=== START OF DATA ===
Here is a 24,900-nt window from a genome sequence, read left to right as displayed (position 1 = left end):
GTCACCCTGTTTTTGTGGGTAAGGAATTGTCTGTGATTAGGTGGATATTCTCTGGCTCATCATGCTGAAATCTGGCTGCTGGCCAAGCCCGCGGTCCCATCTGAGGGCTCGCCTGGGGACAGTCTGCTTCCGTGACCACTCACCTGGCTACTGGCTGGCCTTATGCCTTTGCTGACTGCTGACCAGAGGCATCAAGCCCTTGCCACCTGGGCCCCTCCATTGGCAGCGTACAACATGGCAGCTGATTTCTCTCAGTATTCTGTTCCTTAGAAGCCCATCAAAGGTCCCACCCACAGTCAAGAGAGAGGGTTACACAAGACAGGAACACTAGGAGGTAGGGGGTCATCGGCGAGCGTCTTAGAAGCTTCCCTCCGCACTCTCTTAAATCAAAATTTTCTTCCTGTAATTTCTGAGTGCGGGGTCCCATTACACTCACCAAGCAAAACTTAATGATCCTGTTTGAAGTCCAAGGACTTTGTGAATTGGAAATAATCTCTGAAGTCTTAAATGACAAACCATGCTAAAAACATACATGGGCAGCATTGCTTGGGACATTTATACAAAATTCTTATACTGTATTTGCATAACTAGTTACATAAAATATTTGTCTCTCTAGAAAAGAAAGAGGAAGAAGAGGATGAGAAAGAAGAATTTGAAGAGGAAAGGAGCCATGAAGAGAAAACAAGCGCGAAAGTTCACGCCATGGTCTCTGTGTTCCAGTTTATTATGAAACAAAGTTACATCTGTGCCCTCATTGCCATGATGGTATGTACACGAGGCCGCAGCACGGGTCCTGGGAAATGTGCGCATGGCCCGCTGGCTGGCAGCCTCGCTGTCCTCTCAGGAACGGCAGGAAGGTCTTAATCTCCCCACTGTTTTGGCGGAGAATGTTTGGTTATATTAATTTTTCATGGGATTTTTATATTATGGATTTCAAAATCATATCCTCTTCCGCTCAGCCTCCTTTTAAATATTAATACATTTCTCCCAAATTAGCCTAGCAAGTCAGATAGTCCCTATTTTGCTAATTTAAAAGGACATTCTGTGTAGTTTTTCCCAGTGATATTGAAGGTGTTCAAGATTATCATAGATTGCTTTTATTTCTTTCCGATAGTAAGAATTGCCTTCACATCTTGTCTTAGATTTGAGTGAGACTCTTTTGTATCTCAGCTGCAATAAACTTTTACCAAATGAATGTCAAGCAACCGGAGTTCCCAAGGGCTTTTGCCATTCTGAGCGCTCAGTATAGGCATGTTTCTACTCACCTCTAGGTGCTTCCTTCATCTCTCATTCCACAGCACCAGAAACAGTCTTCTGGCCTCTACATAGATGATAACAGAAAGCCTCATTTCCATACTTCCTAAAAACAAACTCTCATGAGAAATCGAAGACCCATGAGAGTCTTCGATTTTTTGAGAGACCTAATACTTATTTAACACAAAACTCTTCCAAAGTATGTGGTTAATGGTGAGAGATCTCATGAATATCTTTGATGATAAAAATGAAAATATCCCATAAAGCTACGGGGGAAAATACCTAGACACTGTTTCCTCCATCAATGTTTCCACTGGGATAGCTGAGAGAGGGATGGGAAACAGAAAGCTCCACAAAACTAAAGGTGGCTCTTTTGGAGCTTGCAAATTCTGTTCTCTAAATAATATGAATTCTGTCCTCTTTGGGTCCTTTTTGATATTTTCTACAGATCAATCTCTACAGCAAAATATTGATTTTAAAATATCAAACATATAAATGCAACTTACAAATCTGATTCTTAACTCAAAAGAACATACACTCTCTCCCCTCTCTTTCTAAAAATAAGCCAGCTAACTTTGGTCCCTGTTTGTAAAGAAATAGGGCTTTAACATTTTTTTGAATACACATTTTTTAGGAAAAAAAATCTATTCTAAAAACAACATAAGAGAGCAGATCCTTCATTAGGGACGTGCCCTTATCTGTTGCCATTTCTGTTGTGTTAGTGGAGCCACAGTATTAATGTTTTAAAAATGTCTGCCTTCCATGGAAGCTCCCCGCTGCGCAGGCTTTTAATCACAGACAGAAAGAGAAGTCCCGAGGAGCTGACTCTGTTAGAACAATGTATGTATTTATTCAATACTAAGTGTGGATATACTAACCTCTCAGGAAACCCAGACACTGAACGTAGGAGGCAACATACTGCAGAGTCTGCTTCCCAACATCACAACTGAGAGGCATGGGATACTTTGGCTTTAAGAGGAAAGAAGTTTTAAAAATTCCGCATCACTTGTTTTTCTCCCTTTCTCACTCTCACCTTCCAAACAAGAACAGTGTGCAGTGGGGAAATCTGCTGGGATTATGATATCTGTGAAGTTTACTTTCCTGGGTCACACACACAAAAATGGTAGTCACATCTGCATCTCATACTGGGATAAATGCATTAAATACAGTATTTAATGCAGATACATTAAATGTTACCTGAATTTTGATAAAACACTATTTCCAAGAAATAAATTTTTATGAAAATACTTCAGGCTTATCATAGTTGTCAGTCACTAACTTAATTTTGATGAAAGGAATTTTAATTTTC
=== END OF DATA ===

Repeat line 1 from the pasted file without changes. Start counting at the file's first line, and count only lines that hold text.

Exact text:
Here is a 24,900-nt window from a genome sequence, read left to right as displayed (position 1 = left end):